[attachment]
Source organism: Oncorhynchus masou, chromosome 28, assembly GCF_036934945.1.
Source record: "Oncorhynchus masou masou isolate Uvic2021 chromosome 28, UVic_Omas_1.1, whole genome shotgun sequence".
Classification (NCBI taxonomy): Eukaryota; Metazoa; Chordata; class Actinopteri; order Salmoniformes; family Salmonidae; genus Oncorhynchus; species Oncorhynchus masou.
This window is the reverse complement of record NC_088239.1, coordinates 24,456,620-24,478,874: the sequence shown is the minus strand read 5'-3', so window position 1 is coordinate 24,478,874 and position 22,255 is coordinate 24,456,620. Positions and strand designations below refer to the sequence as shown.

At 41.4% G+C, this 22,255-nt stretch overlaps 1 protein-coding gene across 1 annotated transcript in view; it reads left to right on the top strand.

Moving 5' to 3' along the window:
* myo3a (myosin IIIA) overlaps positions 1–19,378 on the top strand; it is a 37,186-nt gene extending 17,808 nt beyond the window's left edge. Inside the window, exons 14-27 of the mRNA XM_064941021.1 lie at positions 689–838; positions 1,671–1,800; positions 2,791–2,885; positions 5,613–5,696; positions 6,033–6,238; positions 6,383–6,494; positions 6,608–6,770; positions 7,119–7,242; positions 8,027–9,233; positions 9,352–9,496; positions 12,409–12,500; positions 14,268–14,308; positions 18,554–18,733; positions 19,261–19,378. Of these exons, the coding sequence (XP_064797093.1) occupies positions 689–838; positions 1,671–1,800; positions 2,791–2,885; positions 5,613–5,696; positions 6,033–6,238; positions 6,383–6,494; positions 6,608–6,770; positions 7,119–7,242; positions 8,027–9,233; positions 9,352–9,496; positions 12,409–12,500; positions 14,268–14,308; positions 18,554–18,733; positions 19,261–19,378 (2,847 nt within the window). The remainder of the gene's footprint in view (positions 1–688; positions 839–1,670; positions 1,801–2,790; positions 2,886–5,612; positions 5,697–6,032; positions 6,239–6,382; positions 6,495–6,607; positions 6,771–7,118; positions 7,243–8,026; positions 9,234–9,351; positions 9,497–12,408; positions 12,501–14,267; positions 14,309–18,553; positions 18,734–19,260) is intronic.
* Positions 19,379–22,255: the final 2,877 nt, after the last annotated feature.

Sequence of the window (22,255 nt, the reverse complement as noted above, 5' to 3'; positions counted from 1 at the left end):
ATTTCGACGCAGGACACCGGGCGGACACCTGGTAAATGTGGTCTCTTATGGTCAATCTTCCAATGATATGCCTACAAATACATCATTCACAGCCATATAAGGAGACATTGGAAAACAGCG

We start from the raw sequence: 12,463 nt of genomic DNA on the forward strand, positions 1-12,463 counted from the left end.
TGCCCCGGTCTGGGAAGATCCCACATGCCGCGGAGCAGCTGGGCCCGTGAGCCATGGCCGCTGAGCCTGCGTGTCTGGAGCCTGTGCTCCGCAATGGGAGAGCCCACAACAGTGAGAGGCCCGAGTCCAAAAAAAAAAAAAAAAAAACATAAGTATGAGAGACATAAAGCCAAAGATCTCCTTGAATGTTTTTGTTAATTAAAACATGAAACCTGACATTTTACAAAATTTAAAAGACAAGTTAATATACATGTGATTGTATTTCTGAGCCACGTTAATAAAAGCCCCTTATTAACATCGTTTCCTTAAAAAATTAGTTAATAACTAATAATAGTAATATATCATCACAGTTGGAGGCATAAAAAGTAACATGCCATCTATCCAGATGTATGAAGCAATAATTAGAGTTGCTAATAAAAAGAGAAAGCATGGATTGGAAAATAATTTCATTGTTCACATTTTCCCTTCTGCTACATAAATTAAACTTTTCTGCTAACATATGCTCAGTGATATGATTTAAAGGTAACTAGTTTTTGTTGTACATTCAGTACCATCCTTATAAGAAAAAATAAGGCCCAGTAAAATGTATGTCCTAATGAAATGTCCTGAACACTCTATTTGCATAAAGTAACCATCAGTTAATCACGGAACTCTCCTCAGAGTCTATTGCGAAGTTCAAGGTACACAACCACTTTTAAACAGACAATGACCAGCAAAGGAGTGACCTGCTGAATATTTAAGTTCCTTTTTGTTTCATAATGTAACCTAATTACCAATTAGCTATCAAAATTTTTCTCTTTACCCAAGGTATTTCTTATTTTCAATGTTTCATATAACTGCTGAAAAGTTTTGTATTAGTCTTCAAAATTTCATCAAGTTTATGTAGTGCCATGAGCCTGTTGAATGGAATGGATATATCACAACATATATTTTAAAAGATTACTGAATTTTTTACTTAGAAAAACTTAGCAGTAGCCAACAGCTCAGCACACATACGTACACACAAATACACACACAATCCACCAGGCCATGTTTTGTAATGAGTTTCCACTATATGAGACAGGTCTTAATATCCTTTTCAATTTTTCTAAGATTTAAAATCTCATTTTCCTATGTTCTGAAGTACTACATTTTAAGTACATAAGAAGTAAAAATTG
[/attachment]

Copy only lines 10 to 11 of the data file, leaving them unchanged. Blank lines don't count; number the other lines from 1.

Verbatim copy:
ATTTCGACGCAGGACACCGGGCGGACACCTGGTAAATGTGGTCTCTTATGGTCAATCTTCCAATGATATGCCTACAAATACATCATTCACAGCCATATAAGGAGACATTGGAAAACAGCG

We start from the raw sequence: 12,463 nt of genomic DNA on the forward strand, positions 1-12,463 counted from the left end.